08 January 2013

"The Screwtape Letters" Quotes by CS Lewis

Here are selected quotes from The Screwtape Letters by CS Lewis. It is one of the best Christian books I have ever read.

- "Aggravate that most useful human characteristic, the horror and neglect of the obvious. You must bring him to a condition in which he can practice self-examination for an hour without discovering any of those facts about himself which are perfectly clear to anyone who has ever lived in the same house with him or worked in the same office." (16)

- "He wants men to be concerned with what they do; our business is to keep them thinking about what will happen to them." (28)

- "Provided that any of those neighbors sing out of tune, or have boots that squeak, or double chins, or odd clothes, the patient will quite easily believe that their religion therefore be somehow ridiculous." (12)

- "What he says, even on his own knees, about his own sinfulness is all parrot talk. At bottom, he still believe he has run up a very favorable credit balance in the Enemy's ledger by allowing himself to be converted, and thinks that he's showing great humility and condescension in going to church with these "smug", commonplace neighbors at all." (14)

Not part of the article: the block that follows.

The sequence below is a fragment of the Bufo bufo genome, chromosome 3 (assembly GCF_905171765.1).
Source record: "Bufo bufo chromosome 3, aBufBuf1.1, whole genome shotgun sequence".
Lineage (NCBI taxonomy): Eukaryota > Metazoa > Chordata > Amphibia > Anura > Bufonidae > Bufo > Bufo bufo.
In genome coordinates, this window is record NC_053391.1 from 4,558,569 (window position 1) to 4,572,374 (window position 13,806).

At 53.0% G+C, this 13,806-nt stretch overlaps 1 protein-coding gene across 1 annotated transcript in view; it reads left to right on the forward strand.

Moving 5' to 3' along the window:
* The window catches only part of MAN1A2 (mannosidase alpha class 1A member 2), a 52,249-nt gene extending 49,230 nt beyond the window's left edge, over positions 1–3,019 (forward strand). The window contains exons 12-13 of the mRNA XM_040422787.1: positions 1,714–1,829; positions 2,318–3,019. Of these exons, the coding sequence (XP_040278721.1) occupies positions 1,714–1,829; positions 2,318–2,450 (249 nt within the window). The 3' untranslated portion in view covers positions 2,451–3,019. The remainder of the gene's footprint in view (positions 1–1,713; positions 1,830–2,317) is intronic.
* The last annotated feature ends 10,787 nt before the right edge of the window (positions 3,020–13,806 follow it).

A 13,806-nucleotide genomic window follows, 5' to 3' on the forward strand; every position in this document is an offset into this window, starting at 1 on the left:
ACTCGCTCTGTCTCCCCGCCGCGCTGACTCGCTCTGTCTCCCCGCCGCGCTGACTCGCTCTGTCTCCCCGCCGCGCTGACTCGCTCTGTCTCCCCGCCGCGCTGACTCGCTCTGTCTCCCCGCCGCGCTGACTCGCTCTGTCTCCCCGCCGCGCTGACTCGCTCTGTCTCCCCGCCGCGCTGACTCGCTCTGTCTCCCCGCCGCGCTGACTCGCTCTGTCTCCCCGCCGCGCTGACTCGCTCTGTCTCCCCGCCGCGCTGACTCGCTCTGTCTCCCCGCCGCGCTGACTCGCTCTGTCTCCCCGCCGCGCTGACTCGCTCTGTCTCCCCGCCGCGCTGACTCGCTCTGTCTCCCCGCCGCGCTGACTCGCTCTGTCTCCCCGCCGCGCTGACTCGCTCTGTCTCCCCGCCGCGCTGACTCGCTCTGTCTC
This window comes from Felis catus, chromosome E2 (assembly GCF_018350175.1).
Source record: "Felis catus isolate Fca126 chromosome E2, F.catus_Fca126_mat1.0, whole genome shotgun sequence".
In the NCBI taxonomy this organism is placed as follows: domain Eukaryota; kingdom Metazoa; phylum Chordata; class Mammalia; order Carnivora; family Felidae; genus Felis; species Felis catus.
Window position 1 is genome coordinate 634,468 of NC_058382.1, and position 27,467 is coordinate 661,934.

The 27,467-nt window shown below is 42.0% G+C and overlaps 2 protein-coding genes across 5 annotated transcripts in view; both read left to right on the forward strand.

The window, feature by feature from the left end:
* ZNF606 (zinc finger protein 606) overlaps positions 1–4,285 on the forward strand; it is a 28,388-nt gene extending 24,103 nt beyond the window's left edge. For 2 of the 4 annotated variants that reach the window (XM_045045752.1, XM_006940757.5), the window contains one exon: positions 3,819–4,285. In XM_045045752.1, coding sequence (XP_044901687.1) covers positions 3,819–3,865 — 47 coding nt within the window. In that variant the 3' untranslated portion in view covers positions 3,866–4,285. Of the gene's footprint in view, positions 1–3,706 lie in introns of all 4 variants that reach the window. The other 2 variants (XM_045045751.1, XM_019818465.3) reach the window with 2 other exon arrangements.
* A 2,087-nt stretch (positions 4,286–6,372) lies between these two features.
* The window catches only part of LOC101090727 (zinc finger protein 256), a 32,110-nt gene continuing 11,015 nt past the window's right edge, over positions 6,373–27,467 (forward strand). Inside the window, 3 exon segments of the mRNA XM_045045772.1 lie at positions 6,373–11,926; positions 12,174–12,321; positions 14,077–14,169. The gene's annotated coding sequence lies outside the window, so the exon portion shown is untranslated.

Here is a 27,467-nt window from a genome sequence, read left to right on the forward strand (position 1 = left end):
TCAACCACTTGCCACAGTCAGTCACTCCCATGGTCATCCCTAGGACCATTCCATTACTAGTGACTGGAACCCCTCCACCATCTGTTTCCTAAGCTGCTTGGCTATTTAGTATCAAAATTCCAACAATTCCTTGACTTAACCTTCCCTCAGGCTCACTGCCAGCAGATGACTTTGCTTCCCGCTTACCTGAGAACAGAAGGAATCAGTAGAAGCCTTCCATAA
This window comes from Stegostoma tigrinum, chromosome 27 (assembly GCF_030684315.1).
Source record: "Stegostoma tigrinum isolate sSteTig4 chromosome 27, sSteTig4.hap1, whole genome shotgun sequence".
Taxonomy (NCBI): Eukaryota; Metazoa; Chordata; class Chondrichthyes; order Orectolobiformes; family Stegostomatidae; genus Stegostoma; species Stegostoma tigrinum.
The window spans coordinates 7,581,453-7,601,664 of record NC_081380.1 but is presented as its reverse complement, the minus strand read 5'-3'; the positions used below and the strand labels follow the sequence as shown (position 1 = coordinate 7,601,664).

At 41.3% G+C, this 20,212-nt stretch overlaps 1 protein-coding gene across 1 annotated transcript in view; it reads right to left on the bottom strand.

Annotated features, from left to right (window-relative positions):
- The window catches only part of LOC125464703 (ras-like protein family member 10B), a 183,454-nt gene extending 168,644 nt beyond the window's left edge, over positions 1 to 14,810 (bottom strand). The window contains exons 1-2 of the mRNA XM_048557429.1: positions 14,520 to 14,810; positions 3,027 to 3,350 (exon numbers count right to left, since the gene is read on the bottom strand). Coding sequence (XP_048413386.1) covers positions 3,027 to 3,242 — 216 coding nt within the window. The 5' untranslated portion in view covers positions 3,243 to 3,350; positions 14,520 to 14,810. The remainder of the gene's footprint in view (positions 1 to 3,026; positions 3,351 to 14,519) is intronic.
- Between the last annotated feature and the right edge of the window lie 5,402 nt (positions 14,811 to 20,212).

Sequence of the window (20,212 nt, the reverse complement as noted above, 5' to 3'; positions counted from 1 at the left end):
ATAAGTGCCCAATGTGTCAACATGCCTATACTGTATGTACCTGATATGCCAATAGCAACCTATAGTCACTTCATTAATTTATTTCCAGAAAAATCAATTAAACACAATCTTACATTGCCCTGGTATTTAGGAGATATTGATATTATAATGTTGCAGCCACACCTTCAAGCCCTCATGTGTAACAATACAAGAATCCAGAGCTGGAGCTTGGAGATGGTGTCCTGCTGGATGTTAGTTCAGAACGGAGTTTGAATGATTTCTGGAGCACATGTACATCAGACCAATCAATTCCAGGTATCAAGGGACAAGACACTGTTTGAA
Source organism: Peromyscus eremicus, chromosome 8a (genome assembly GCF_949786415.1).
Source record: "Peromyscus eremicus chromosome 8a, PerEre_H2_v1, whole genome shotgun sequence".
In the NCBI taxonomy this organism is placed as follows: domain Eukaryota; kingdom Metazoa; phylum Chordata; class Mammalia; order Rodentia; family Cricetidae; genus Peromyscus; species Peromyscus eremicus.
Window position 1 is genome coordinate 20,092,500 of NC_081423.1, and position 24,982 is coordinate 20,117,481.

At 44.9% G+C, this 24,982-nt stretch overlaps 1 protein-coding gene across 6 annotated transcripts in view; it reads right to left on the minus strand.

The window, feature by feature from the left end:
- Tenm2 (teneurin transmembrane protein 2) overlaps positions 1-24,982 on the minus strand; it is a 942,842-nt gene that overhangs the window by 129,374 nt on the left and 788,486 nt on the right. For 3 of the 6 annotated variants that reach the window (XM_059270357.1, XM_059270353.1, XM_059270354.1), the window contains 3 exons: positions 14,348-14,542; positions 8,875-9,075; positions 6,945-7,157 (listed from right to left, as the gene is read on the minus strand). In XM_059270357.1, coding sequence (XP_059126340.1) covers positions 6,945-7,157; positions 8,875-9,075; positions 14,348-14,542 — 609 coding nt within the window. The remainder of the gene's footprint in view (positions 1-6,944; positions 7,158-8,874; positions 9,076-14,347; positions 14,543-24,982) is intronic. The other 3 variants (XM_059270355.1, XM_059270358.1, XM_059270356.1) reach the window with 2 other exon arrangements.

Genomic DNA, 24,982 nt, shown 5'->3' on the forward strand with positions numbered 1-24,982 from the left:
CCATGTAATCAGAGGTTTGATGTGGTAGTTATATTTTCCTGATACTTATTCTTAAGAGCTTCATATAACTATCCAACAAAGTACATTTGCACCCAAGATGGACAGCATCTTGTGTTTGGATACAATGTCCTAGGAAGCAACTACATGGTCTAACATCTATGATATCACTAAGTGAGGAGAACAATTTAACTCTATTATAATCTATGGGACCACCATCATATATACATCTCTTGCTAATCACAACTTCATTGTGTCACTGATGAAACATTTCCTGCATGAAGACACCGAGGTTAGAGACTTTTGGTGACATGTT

- "And how disastrous for us is the continual remembrance of death which war enforces. One of our best weapons, contended worldliness, is rendered useless. In wartime not even a human can believe that he is going to live forever." (27)

- "You begin to see the point? Thanks to processes which we set at work in them centuries ago, they find it all but impossible to believe in the unfamiliar while the familiar is before their eyes. Keep pressing home on him the ordinariness of things." (10)

- "In civilized life domestic hatred usually expresses itself by saying things which would appear quite harmless on paper (the words are not offensive) but in such a voice, or at such a moment, that they are not far short of a blow in the face... Your patient must demand that all of his utterances are to be taken at their face value and judged simply on their actual words, while at the same time judging all his mother's utterances with the fullest and most oversensitive interpretation of the tone and the context of the suspected intention." (17-18)

- "He may be persuaded to aim at something entirely spontaneous, inward, informal, and unregularized; and what this will actually mean to be a beginner will be an effort to produce in himself a vaguely devotional mood in which real concentration of will and intelligence have no part." (20)

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